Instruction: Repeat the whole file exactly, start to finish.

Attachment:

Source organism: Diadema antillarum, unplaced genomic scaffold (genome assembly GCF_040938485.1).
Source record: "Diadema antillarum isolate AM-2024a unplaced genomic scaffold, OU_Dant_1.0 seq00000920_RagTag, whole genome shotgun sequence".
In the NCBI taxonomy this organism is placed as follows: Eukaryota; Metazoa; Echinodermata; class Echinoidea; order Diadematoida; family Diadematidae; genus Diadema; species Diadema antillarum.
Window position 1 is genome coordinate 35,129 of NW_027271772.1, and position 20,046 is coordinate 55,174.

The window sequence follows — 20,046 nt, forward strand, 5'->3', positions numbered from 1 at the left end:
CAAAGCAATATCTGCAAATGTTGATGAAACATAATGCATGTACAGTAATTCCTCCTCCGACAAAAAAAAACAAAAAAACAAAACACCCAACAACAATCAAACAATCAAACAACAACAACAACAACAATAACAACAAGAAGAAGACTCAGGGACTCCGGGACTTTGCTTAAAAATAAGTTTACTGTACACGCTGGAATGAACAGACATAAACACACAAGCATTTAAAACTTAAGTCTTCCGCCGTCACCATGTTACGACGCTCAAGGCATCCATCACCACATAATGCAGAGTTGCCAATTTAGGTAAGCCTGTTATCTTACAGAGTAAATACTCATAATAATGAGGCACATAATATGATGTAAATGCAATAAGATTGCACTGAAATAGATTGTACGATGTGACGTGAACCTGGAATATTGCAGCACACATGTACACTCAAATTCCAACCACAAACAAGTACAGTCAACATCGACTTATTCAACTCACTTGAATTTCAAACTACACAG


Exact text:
Source organism: Diadema antillarum, unplaced genomic scaffold (genome assembly GCF_040938485.1).
Source record: "Diadema antillarum isolate AM-2024a unplaced genomic scaffold, OU_Dant_1.0 seq00000920_RagTag, whole genome shotgun sequence".
In the NCBI taxonomy this organism is placed as follows: Eukaryota; Metazoa; Echinodermata; class Echinoidea; order Diadematoida; family Diadematidae; genus Diadema; species Diadema antillarum.
Window position 1 is genome coordinate 35,129 of NW_027271772.1, and position 20,046 is coordinate 55,174.

The window sequence follows — 20,046 nt, forward strand, 5'->3', positions numbered from 1 at the left end:
CAAAGCAATATCTGCAAATGTTGATGAAACATAATGCATGTACAGTAATTCCTCCTCCGACAAAAAAAAACAAAAAAACAAAACACCCAACAACAATCAAACAATCAAACAACAACAACAACAACAATAACAACAAGAAGAAGACTCAGGGACTCCGGGACTTTGCTTAAAAATAAGTTTACTGTACACGCTGGAATGAACAGACATAAACACACAAGCATTTAAAACTTAAGTCTTCCGCCGTCACCATGTTACGACGCTCAAGGCATCCATCACCACATAATGCAGAGTTGCCAATTTAGGTAAGCCTGTTATCTTACAGAGTAAATACTCATAATAATGAGGCACATAATATGATGTAAATGCAATAAGATTGCACTGAAATAGATTGTACGATGTGACGTGAACCTGGAATATTGCAGCACACATGTACACTCAAATTCCAACCACAAACAAGTACAGTCAACATCGACTTATTCAACTCACTTGAATTTCAAACTACACAG